Here are some statistics and schedules that farmers need to know for profitable cattle rearing.

Similar to any other venture, there are certain schedules and statistics involved in cattle farming also. Often the miscalculations and untimely actions lead to losses.

Let us learn them one by one :

Caring the calves

Dairy farmers need to pay attention when it comes to calves' health care :

  1. The average weight of a hybrid calf at the time of calving is 25Kgs.

  2. The first dose of deworming medication is on the 10th day after birth.

  3. The calf should consume colostrum within 30 minutes after birth.

  4. The colostrum should be given in a quantity of 5-8% of the calf's body weight. Ie, 2.5-3.5 Kg.

  5. After 10-12 hours of first feeding, repeat feeding.

  6. From the 2nd and 3rd day onwards, ensure that the calf is consuming milk proportional to 10% of its body weight.

  7. Cut the umbilical cord just after calving.

  8. Ensure that the cut is 2-3 cms away from the calf’s body.

  9. Colostrum is rich in 5-6% fat and 2-5% lactose.

  10. Extra teats should be removed within 2 months post-calving.

  11. The calf should be ear-tagged within 2 days after birth.

  12. Dehorning of the calf should be practiced within 7-10 days after birth.

  13. Cow and calf can be separated just after calving or after 3 months.

  14. The calf should at least have a 1 square meter area to stay.

  15. From the 2nd week onwards, the calf should be introduced to fodder.

  16. Starter feeds can be given from the 2nd week to 6 months.

  17. Ensure 70% Total Digestible Nutrients (TDN) and 18% Digestible Crude

Protein-DCP in calf’s feed.

  1. FMD vaccine should be initiated from the 4th month and should be repeated every 6 months.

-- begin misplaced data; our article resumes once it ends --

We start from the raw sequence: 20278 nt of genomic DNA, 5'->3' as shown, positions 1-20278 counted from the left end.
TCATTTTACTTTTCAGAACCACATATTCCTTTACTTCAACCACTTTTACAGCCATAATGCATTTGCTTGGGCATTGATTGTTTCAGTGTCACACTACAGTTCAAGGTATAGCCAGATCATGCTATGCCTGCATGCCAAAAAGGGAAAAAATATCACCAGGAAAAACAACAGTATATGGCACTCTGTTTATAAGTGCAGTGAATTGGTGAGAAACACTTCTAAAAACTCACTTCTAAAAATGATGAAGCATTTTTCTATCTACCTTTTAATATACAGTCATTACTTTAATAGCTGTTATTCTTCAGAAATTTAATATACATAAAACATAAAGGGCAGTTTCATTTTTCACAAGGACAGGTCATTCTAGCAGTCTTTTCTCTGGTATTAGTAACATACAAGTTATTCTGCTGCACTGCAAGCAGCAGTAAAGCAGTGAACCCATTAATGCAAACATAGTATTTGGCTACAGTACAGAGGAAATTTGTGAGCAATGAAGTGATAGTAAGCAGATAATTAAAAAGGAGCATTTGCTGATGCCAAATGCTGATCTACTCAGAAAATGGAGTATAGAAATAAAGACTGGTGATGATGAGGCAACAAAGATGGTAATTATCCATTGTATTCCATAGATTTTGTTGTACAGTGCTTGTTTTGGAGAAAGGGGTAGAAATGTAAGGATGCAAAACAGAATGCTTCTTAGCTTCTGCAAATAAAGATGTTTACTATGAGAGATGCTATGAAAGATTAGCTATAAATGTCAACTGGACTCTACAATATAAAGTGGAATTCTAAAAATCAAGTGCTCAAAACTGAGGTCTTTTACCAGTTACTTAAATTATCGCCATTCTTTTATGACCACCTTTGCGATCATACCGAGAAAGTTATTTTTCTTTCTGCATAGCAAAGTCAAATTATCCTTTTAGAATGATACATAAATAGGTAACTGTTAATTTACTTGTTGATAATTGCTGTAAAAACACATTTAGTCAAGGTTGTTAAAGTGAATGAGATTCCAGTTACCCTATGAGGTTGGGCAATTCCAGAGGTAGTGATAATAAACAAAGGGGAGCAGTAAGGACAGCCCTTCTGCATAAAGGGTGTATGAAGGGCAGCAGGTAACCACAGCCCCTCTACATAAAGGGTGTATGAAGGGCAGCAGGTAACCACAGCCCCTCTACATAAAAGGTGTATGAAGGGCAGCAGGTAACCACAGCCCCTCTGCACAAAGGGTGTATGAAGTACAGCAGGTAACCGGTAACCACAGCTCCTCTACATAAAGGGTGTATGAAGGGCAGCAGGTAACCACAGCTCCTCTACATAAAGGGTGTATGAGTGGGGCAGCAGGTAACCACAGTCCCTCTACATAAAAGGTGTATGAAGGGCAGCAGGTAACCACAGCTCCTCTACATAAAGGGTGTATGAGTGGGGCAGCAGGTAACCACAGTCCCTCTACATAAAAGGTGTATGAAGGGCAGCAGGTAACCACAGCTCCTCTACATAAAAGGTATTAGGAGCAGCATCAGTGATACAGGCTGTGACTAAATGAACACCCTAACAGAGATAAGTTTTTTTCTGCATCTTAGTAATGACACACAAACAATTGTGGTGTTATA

2. FMD and Hemorrhagic septicemia (HS) vaccines should be given to calves.

  3. Ensure that the deworming medications are given 2 weeks before vaccination.

Caring the Heifers

  1. From 15- 18 months onwards the heifers start becoming fertile.

  2. Artificial insemination can start from the 18th month.

  3. The heifer should have at least 60% of an average adult cow to be eligible for 1st insemination.

  4. The heifer should conceive by 2 years of age.

  5. Heat cycles last for 21 days.

  6. Heat symptoms will be shown for 12-14 hours.

  7. Insemination should be done in between the heat or at the end.

  8. A pregnancy check-up should be done 60-75 days after insemination.

  9. The pregnancy duration is 285 +/- 10 days.

  10. 15-20 Kg fodder and 1.5-2 Kg feed should be given to the heifers.

  11. Total Digestible Nutrients TDN of 70% and Digestible Crude Protein-DCP of 14-16% should be present in heifer feed.

Caring for the cows.

  1. Cows have an average lifespan of 18-22 years.

  2. In exotic hybrid cows around 50% of exotic genetic content is seen in India.

  3. A  cow is profitable if it produces at least 12 liters of milk per day.

  4. In lactation, the cow produces a maximum quantity of milk for 4-6 weeks.

  5. Maximum milk yield is shown in the 3rd to 4th lactation.

  6. The cow should have 60 days of the dry period between 2 lactations.

  7. The cows milking should be stopped by the 7th month of pregnancy.

  8. Cows lactate for 305 days per lactation.

  9. The cow should be inseminated only after 60-90 days post-calving.

  10. Within 12 hours of calving symptoms, we can expect the delivery.

  11. Within 8-12 hours post-delivery, placental discharge happens.

  12. Calving has 3 stages.

  13. 1st stage of calving is 2-6 hours.

  14. 2nd stage of calving is 0.5-2 hours.

  15. 3rd stage of calving is 8-12 hours.

  16. Cow milk should have at least 3.2% fat.

  17. A cow should be milked for a maximum of 8 minutes.

  18. A milking cow’s feed should have 70% Total Digestible Nutrients and 14-16% -Digestible Crude Protein.


Popular posts from this blog

10 Steps to build a profitable Dairy Business?

How to turn old cows profitable?